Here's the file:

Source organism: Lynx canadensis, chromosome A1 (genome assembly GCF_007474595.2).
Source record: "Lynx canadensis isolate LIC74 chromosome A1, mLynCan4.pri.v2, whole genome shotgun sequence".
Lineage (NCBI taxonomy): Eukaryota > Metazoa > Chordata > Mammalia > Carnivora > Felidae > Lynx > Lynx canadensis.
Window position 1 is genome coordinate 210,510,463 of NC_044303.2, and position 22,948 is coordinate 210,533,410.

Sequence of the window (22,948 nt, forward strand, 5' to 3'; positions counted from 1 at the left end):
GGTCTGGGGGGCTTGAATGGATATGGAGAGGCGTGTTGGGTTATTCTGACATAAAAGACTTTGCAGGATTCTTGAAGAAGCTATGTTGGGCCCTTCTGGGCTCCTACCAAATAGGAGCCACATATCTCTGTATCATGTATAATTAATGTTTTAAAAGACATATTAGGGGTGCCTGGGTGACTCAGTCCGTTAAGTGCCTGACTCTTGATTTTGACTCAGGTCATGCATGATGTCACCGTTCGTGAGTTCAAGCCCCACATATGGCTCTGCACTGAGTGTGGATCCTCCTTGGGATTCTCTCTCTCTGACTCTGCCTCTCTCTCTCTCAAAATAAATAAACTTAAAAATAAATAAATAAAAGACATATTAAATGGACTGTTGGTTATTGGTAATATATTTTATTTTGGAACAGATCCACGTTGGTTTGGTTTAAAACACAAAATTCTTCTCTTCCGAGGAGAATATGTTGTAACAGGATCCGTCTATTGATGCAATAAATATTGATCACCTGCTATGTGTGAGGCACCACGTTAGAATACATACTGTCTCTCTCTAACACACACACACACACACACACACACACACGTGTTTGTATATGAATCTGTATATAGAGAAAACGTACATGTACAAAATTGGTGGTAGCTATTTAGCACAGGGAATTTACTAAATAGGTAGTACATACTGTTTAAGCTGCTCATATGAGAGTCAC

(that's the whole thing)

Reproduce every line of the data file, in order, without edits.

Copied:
Source organism: Lynx canadensis, chromosome A1 (genome assembly GCF_007474595.2).
Source record: "Lynx canadensis isolate LIC74 chromosome A1, mLynCan4.pri.v2, whole genome shotgun sequence".
Lineage (NCBI taxonomy): Eukaryota > Metazoa > Chordata > Mammalia > Carnivora > Felidae > Lynx > Lynx canadensis.
Window position 1 is genome coordinate 210,510,463 of NC_044303.2, and position 22,948 is coordinate 210,533,410.

Sequence of the window (22,948 nt, forward strand, 5' to 3'; positions counted from 1 at the left end):
GGTCTGGGGGGCTTGAATGGATATGGAGAGGCGTGTTGGGTTATTCTGACATAAAAGACTTTGCAGGATTCTTGAAGAAGCTATGTTGGGCCCTTCTGGGCTCCTACCAAATAGGAGCCACATATCTCTGTATCATGTATAATTAATGTTTTAAAAGACATATTAGGGGTGCCTGGGTGACTCAGTCCGTTAAGTGCCTGACTCTTGATTTTGACTCAGGTCATGCATGATGTCACCGTTCGTGAGTTCAAGCCCCACATATGGCTCTGCACTGAGTGTGGATCCTCCTTGGGATTCTCTCTCTCTGACTCTGCCTCTCTCTCTCTCAAAATAAATAAACTTAAAAATAAATAAATAAAAGACATATTAAATGGACTGTTGGTTATTGGTAATATATTTTATTTTGGAACAGATCCACGTTGGTTTGGTTTAAAACACAAAATTCTTCTCTTCCGAGGAGAATATGTTGTAACAGGATCCGTCTATTGATGCAATAAATATTGATCACCTGCTATGTGTGAGGCACCACGTTAGAATACATACTGTCTCTCTCTAACACACACACACACACACACACACACACACGTGTTTGTATATGAATCTGTATATAGAGAAAACGTACATGTACAAAATTGGTGGTAGCTATTTAGCACAGGGAATTTACTAAATAGGTAGTACATACTGTTTAAGCTGCTCATATGAGAGTCAC